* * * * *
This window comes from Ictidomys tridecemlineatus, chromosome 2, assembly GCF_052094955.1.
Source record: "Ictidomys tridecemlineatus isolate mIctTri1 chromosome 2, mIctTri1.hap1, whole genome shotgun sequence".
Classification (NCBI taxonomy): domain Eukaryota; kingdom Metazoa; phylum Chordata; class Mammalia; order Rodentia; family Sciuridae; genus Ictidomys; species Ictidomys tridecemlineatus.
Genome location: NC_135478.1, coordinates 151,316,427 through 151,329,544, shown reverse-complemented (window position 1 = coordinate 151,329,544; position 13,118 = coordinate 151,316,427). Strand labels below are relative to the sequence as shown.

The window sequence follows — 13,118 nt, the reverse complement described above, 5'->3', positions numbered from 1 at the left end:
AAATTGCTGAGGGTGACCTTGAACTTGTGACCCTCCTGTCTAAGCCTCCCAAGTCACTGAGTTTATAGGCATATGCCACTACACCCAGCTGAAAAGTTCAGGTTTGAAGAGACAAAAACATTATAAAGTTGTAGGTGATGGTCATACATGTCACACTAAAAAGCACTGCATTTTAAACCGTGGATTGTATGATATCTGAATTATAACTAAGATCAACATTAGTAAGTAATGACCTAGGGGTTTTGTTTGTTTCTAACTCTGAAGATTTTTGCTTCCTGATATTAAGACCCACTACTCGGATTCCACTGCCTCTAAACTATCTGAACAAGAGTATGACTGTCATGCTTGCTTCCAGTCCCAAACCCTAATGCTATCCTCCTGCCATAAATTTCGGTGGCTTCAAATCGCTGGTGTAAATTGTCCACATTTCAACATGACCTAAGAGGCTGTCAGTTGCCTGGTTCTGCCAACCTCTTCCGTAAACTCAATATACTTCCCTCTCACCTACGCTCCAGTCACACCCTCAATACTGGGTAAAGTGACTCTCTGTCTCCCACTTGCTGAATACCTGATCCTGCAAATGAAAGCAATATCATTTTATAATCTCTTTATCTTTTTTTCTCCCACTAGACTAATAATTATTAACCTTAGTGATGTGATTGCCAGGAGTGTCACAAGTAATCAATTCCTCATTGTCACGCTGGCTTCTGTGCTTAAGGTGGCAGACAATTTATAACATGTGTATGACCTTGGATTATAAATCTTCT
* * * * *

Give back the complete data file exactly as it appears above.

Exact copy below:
This window comes from Ictidomys tridecemlineatus, chromosome 2, assembly GCF_052094955.1.
Source record: "Ictidomys tridecemlineatus isolate mIctTri1 chromosome 2, mIctTri1.hap1, whole genome shotgun sequence".
Classification (NCBI taxonomy): domain Eukaryota; kingdom Metazoa; phylum Chordata; class Mammalia; order Rodentia; family Sciuridae; genus Ictidomys; species Ictidomys tridecemlineatus.
Genome location: NC_135478.1, coordinates 151,316,427 through 151,329,544, shown reverse-complemented (window position 1 = coordinate 151,329,544; position 13,118 = coordinate 151,316,427). Strand labels below are relative to the sequence as shown.

The window sequence follows — 13,118 nt, the reverse complement described above, 5'->3', positions numbered from 1 at the left end:
AAATTGCTGAGGGTGACCTTGAACTTGTGACCCTCCTGTCTAAGCCTCCCAAGTCACTGAGTTTATAGGCATATGCCACTACACCCAGCTGAAAAGTTCAGGTTTGAAGAGACAAAAACATTATAAAGTTGTAGGTGATGGTCATACATGTCACACTAAAAAGCACTGCATTTTAAACCGTGGATTGTATGATATCTGAATTATAACTAAGATCAACATTAGTAAGTAATGACCTAGGGGTTTTGTTTGTTTCTAACTCTGAAGATTTTTGCTTCCTGATATTAAGACCCACTACTCGGATTCCACTGCCTCTAAACTATCTGAACAAGAGTATGACTGTCATGCTTGCTTCCAGTCCCAAACCCTAATGCTATCCTCCTGCCATAAATTTCGGTGGCTTCAAATCGCTGGTGTAAATTGTCCACATTTCAACATGACCTAAGAGGCTGTCAGTTGCCTGGTTCTGCCAACCTCTTCCGTAAACTCAATATACTTCCCTCTCACCTACGCTCCAGTCACACCCTCAATACTGGGTAAAGTGACTCTCTGTCTCCCACTTGCTGAATACCTGATCCTGCAAATGAAAGCAATATCATTTTATAATCTCTTTATCTTTTTTTCTCCCACTAGACTAATAATTATTAACCTTAGTGATGTGATTGCCAGGAGTGTCACAAGTAATCAATTCCTCATTGTCACGCTGGCTTCTGTGCTTAAGGTGGCAGACAATTTATAACATGTGTATGACCTTGGATTATAAATCTTCT